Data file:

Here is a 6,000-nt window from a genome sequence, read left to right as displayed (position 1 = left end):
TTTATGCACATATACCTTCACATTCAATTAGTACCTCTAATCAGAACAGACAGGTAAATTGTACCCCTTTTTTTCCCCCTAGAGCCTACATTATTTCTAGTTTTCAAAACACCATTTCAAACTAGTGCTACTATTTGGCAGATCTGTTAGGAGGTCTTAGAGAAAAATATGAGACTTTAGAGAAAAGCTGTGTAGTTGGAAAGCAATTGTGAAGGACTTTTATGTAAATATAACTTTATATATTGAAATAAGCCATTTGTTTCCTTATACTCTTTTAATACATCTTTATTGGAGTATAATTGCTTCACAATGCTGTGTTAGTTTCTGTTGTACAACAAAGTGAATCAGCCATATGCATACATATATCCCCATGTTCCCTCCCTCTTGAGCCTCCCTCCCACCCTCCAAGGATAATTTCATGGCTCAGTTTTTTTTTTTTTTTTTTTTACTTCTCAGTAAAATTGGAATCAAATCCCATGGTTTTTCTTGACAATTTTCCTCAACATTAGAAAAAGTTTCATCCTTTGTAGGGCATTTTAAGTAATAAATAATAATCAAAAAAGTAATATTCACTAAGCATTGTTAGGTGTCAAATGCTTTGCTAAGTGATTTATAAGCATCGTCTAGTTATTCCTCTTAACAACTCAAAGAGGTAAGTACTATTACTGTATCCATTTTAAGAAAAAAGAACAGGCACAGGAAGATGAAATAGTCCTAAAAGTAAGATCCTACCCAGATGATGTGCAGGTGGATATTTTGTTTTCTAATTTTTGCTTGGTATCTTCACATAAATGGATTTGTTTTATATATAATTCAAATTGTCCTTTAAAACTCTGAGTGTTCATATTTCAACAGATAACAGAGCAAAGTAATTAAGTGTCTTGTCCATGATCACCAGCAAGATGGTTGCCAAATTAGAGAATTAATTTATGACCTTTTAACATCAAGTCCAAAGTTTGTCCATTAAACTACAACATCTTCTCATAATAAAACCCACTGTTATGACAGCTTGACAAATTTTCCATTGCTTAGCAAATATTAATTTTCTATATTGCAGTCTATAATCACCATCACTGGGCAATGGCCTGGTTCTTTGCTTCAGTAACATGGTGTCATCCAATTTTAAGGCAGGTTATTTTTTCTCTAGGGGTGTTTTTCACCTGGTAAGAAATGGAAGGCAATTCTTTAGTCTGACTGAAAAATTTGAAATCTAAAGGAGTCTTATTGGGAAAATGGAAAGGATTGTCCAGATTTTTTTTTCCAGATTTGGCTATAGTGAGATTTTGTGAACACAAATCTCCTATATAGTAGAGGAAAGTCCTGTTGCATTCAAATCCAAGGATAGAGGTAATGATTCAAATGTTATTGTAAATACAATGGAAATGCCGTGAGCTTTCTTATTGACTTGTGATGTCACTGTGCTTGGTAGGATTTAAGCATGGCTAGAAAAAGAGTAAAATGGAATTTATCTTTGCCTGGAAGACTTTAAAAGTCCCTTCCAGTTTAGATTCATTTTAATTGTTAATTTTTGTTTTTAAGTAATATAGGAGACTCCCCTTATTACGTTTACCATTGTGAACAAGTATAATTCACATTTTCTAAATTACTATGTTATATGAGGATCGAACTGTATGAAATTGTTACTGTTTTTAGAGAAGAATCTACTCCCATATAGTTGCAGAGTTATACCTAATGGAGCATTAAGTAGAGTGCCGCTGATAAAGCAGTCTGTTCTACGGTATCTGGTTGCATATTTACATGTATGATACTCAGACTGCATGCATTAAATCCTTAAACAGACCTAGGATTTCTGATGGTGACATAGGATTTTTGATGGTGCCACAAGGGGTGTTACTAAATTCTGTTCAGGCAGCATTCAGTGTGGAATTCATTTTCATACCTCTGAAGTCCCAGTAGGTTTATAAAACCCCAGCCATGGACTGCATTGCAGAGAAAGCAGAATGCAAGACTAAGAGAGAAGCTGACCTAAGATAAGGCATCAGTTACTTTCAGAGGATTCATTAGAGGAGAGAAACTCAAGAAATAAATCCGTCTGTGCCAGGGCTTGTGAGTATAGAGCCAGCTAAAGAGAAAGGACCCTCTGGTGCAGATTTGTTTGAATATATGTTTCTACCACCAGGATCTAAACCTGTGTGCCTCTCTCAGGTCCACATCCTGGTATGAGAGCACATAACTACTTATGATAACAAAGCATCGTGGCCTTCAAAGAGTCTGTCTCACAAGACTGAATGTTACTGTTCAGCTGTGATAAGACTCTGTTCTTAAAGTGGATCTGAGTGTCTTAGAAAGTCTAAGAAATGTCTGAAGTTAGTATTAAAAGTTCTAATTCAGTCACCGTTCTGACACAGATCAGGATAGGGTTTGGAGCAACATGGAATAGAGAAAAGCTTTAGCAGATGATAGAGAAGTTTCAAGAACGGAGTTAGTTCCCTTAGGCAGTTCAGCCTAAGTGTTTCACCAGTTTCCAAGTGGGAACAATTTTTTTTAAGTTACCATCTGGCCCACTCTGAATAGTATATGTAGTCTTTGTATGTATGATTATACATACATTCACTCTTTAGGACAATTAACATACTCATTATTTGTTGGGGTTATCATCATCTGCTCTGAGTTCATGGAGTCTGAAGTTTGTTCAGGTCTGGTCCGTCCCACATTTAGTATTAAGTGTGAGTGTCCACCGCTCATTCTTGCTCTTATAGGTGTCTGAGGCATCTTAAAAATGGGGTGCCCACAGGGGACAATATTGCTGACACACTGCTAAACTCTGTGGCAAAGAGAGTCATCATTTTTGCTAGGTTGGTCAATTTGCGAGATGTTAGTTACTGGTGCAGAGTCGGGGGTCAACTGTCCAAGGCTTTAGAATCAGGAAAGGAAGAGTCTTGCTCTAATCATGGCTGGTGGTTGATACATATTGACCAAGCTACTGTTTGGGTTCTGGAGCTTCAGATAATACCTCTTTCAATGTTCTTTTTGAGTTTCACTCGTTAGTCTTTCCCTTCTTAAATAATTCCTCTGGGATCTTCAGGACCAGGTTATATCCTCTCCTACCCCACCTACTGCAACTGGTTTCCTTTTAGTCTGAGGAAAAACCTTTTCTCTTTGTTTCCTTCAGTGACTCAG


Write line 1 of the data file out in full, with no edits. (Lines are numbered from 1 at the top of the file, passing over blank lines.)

Here is a 6,000-nt window from a genome sequence, read left to right as displayed (position 1 = left end):